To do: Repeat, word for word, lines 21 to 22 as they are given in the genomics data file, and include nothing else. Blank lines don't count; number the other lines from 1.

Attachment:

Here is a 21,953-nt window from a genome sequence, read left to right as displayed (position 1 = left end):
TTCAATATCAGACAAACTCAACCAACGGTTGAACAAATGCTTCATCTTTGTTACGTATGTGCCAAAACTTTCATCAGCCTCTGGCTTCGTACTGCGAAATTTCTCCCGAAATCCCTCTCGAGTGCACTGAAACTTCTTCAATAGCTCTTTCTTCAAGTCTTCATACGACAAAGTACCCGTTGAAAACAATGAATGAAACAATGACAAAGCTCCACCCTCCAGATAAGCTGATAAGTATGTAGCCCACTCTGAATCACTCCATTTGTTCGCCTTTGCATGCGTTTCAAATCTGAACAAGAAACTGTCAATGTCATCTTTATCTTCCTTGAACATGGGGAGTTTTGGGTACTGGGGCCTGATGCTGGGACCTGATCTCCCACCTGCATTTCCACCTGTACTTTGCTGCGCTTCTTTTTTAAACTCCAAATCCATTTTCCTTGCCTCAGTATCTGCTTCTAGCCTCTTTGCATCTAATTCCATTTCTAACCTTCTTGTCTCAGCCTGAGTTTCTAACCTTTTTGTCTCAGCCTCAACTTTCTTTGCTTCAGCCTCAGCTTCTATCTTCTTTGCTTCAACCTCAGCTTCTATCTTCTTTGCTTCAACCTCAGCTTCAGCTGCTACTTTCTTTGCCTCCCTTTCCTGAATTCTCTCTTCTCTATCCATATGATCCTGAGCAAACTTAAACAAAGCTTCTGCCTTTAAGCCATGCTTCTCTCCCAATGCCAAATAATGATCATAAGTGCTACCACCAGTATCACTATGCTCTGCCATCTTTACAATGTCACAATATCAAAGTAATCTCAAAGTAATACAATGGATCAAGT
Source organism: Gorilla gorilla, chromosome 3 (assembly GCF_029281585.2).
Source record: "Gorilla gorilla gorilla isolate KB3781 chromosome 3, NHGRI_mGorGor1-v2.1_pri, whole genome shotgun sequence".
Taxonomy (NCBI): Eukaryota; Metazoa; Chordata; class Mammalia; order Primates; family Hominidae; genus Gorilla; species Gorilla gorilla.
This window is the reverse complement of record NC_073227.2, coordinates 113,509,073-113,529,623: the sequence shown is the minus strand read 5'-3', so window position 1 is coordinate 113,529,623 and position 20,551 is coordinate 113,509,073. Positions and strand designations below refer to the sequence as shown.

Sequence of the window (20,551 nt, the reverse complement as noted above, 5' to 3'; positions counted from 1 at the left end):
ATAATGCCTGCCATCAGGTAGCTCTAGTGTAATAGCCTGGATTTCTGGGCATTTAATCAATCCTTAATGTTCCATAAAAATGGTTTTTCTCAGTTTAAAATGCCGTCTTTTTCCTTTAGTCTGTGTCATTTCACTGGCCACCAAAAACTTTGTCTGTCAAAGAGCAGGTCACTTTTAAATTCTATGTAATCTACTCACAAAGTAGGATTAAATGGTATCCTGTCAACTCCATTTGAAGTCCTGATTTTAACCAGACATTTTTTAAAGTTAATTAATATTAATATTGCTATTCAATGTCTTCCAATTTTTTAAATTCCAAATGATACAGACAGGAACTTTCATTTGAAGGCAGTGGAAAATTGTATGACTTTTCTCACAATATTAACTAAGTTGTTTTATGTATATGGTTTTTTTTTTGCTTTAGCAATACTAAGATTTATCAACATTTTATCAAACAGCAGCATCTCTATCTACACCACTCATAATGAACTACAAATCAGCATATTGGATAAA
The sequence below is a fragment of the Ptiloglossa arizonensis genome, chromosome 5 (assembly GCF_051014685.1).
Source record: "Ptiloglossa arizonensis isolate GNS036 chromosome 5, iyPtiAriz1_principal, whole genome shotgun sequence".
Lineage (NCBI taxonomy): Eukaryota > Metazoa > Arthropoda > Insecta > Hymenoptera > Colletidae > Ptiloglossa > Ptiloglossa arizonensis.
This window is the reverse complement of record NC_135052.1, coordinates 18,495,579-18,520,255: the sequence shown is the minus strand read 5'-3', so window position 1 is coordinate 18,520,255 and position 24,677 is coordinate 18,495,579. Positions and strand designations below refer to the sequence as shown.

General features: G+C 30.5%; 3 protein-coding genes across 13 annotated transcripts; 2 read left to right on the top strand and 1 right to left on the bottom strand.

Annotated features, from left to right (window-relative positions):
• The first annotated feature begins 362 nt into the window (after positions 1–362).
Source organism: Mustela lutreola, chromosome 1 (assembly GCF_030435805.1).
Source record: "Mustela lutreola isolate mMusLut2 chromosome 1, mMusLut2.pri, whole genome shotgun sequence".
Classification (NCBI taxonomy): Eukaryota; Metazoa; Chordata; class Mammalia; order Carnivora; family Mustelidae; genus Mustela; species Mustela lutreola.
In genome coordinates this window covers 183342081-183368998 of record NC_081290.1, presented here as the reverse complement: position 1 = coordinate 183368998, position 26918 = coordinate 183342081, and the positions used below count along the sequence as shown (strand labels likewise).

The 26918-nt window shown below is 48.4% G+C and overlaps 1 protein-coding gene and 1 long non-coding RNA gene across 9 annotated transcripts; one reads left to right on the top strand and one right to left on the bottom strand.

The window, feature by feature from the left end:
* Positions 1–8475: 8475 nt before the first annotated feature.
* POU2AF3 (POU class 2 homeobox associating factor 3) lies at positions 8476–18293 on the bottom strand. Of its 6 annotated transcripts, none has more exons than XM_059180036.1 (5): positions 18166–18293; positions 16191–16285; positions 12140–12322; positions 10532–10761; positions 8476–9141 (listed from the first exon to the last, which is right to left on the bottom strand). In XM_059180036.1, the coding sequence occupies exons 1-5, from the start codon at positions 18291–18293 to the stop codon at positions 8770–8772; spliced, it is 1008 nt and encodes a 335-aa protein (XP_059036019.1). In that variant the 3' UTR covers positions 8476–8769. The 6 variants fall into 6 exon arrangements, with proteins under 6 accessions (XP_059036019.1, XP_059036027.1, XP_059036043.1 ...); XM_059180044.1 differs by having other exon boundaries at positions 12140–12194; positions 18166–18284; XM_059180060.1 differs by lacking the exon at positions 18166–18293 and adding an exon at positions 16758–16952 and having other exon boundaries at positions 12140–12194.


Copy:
The window, feature by feature from the left end:
* Positions 1–8475: 8475 nt before the first annotated feature.